Survival of patients affected by Multiple Myeloma (MM), a B-cell tumor of malignant plasma cells, has dramatically improved, owing to the recent introduction of the proteasome inhibitor (PI) Bortezomib and of the immunomodulatory drugs (IMiDs). This major advance originates from accumulating knowledge on MM biology, leading to the development of drugs targeting not only MM cells, but also their microenvironment. Indeed, the disease develops as a result of genetic abnormalities and of reciprocal interactions between MM cells and the permissive BM microenvironment, which delivers growth- and pro-survival signals and confers resistance to drugs.
As for solid tumors, bone marrow (BM) angiogenesis is emerging as a critical component of MM development and progression, and hence as an attractive therapeutic target for the disease. The patho-physiology of MM associated angiogenesis is complex and involves a plethora of soluble factors, cellular players and mechanisms. Moreover, the hypoxic microenvironment inside the BM might significantly contribute to the induction and maintenance of a pro-angiogenic profile, given the well-known role of hypoxia in promoting angiogenesis in all its forms.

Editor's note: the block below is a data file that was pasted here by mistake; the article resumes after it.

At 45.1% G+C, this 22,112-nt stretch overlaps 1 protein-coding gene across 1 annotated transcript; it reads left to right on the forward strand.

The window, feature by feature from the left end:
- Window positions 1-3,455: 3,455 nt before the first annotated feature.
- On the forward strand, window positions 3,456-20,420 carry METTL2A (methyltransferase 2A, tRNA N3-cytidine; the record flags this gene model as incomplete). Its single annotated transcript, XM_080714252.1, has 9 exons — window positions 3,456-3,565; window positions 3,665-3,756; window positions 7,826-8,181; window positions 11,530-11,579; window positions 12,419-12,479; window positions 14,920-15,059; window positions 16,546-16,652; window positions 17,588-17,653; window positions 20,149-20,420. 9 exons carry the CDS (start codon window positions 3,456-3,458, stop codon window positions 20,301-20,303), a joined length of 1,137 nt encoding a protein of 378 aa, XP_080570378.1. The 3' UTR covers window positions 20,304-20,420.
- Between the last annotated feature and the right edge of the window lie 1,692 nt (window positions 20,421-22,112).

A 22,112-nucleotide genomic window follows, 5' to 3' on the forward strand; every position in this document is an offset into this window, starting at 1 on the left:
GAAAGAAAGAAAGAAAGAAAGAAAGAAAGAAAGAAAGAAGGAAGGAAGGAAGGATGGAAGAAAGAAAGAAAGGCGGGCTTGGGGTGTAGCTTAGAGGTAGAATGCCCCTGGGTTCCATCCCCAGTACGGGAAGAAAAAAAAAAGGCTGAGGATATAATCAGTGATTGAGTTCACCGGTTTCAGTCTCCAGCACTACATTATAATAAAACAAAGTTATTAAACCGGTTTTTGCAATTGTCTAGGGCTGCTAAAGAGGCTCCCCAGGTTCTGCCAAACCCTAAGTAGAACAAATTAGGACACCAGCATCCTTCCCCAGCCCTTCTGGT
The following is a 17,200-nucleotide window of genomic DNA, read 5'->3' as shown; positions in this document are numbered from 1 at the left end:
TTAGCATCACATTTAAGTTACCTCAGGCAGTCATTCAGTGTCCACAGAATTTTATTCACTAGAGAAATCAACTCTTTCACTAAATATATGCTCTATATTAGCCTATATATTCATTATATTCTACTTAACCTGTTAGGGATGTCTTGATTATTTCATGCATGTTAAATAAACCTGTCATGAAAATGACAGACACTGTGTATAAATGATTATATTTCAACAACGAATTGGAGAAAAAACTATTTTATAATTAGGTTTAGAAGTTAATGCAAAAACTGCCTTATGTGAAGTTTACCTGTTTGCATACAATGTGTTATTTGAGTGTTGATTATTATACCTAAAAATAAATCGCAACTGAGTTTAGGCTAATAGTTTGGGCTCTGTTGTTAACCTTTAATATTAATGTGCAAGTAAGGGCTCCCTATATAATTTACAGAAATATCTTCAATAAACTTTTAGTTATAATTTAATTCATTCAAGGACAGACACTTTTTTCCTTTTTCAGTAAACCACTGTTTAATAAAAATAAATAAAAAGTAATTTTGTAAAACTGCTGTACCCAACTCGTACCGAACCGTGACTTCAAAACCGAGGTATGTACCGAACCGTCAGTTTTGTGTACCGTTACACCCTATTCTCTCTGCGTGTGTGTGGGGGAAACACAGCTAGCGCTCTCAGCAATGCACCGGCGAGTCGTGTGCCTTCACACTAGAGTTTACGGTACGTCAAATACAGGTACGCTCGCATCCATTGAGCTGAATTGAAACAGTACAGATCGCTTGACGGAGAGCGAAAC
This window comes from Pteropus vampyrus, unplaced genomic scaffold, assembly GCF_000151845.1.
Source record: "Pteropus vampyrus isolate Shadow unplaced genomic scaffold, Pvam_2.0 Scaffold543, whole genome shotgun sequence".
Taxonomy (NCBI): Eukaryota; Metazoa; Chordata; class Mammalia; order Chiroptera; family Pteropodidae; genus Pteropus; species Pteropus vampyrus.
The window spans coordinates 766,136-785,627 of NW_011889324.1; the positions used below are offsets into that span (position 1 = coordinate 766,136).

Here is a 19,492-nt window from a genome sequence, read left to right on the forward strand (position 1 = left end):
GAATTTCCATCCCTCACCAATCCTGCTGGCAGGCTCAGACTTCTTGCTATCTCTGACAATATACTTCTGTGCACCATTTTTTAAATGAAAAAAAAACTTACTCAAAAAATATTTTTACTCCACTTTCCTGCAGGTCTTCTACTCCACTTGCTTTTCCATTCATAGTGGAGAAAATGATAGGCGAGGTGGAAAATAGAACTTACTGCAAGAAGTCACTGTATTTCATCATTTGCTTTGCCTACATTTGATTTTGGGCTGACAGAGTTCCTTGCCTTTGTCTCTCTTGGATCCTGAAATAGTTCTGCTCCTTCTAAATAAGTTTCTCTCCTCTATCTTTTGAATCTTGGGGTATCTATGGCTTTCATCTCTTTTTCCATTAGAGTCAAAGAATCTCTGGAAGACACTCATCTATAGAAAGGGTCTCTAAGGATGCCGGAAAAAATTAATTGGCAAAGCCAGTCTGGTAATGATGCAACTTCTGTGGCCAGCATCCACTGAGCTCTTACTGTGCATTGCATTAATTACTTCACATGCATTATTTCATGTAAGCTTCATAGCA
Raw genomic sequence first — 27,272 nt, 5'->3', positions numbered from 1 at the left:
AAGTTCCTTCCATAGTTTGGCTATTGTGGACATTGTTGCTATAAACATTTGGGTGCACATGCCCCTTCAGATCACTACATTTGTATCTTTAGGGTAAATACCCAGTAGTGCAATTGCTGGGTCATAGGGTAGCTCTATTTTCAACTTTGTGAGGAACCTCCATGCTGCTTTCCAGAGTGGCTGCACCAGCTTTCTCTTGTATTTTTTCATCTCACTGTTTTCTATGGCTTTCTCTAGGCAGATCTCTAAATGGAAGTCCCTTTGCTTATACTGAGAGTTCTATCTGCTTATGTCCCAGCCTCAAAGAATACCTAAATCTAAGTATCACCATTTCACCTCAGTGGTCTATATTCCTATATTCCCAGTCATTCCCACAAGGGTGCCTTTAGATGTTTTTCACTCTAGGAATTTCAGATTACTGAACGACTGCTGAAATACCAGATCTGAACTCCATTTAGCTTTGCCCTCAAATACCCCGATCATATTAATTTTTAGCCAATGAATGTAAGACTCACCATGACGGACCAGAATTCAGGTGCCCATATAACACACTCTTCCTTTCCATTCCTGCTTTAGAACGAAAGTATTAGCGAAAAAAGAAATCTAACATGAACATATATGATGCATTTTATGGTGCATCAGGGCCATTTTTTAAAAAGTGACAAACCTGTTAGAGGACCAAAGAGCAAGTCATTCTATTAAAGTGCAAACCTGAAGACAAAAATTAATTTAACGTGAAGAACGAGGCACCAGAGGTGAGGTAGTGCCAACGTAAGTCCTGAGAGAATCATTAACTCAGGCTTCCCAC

Here we present an overview of the literature focusing on the mechanisms implicated in the “angiogenic switch”, which corresponds to the transition from the avascular to the vascular phase of the disease. We also review evidence on the anti-angiogenic effects of PI and IMiDs, which substantially contribute to their anti-MM activity. Finally, we summarize possible caveats and perspectives about antiangiogenic strategies that could be addressed to improve the efficacy of treatments for MM patients.